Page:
Judge Edwin Ewing, a forgotten political powerhouse

March 14, 2010, Mike West, The Murfreesboro Post

Editor’s note: This article concludes the series.

Following the Civil war, Edwin Ewing lived in Murfreesboro with one of his daughters on North Highland Drive.

Built in 1856 by Dr. Ford Norfleet, the home was a two-story brick and one of the finest of its time. Norfleet never lived in the home, which was sold to E.L. Jordan who was married to Norfleet’s sister. The house was featured in the 1942 book, ‘Heartstones‘ by Mary B. Hughes and was described as the Ewing-McElroy House.

Despite the war, Ewing remained politically prominent to the point where the New York Times wrote an editorial questioning his request for amnesty in the post-war days. “The Union between the North and the South was at an end forever and he had no hope of its restoration, the editorial quoted Ewing as saying. He regarded this as a war of subjugation, and would never consent to such a domination as was attempted to be established over us. We see it now stated that this same EDWIN H. EWING has expressed his readiness to accept amnesty on the conditions of the President’s Proclamation, and freely urges the same step upon his friends, the Times said. But Ewing received amnesty and continued his law practice.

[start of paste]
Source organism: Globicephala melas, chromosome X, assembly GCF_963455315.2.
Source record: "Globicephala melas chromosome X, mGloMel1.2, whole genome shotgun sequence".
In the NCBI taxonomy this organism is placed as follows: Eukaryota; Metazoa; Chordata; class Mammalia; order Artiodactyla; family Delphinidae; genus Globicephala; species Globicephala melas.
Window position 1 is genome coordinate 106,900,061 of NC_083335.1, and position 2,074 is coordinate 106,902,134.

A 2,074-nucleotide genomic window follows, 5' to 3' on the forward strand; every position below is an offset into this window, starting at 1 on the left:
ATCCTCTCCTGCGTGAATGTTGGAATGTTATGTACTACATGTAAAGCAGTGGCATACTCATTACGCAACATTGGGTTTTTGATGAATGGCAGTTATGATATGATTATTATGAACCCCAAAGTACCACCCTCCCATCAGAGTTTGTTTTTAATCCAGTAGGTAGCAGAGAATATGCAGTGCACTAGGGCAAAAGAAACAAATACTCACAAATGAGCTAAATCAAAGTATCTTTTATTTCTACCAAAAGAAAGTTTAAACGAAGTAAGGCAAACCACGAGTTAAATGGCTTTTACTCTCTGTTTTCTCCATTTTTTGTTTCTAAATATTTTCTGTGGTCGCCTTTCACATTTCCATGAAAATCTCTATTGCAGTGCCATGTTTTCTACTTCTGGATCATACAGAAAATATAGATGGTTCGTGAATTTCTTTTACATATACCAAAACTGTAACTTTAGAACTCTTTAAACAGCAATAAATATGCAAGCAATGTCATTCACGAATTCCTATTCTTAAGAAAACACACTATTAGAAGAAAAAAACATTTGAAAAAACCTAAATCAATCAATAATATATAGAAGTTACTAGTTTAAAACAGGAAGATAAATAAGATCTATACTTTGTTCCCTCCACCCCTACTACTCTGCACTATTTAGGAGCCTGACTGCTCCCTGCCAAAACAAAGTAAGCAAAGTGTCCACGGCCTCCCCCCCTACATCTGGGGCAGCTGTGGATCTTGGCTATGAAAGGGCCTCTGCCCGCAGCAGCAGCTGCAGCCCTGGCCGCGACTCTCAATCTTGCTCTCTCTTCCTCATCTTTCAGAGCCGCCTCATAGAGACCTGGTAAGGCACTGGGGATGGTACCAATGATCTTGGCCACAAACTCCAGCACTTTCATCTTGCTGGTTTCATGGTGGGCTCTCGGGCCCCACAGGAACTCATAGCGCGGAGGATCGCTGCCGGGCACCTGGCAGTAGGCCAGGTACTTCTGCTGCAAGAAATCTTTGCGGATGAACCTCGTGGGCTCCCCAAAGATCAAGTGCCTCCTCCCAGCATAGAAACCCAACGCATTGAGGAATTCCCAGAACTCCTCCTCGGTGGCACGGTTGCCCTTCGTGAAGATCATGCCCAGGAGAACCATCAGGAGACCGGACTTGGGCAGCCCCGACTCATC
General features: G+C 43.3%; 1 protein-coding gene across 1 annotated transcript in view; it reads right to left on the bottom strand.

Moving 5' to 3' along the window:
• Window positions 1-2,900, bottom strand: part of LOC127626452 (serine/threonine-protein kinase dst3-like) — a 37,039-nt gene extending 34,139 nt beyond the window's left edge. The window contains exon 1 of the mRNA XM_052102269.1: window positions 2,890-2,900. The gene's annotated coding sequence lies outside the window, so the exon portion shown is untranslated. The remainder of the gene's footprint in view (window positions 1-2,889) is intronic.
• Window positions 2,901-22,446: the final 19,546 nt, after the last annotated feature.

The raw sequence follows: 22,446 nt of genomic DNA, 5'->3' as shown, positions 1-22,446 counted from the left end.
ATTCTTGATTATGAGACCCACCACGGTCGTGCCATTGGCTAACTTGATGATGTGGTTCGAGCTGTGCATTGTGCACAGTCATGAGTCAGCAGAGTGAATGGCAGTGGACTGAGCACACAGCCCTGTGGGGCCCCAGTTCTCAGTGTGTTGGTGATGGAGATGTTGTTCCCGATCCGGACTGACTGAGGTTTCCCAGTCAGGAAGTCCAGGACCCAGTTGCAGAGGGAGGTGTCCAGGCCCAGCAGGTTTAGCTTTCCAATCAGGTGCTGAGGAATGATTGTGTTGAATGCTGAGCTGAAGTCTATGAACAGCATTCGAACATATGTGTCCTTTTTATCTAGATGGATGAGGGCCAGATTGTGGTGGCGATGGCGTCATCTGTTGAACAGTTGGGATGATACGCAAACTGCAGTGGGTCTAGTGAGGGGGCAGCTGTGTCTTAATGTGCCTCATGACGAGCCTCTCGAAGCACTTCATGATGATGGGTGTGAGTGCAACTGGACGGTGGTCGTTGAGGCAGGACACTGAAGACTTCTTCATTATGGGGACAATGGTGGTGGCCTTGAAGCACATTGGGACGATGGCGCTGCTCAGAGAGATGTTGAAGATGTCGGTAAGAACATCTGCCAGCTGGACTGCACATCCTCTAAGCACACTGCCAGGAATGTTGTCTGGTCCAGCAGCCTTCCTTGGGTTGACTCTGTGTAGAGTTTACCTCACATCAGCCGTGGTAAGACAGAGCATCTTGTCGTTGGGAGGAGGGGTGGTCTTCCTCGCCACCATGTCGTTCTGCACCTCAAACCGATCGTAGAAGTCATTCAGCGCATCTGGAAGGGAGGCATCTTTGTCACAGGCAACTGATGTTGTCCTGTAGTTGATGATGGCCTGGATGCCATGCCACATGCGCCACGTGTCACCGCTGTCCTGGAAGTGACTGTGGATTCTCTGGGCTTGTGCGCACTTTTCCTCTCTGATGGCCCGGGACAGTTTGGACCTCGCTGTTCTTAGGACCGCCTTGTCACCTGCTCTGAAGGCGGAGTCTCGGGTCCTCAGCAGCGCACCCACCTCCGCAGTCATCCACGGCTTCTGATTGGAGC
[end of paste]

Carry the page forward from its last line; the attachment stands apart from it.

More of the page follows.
After the war, Ewing’s son, Josiah and his wife, moved into the house, which was purchased by Ewing’s father. Judge Ewing moved into the house as well. The home became known for its parties and elaborate flower garden, which featured beds of lilies and roses, bordered by violets. The gardens paths radiated to a honey-sucked covered summerhouse to the left of the two-story brick structure. Judge Ewing would take evening promenades on the long second-story balcony at the rear of the house, which was built traditionally with four bedrooms on the second floor and the parlor, dining and other public rooms on the ground floor.

While the Ewing’s occupied the dwelling, it was the scene of four lavish weddings. Following the death of Judge Ewing (in 1902) and his son, the home was sold to Professor W.M. Mooney, who attempted to establish a boys school there. When the school failed, the property reverted to Mrs. Ewing’s control. She ultimately sold it to Mrs. George D. Nelson, who established a home for handicapped children there. Later the home was sold to Mr. and Mrs. Frank H. McElroy, who continued to operate a school there. Ultimately, the land was purchased by Middle Tennessee Medical Center and the house was demolished, making way for MTMCs Bell Street Center.

As for Judge Ewing, he was laid to rest in the Murfreesboro City Cemetery on Vine Street, where he remains an almost forgotten figure in Tennessee’s history.

For further reading:

The Jordan-Ewing-Nelson-McElroy home

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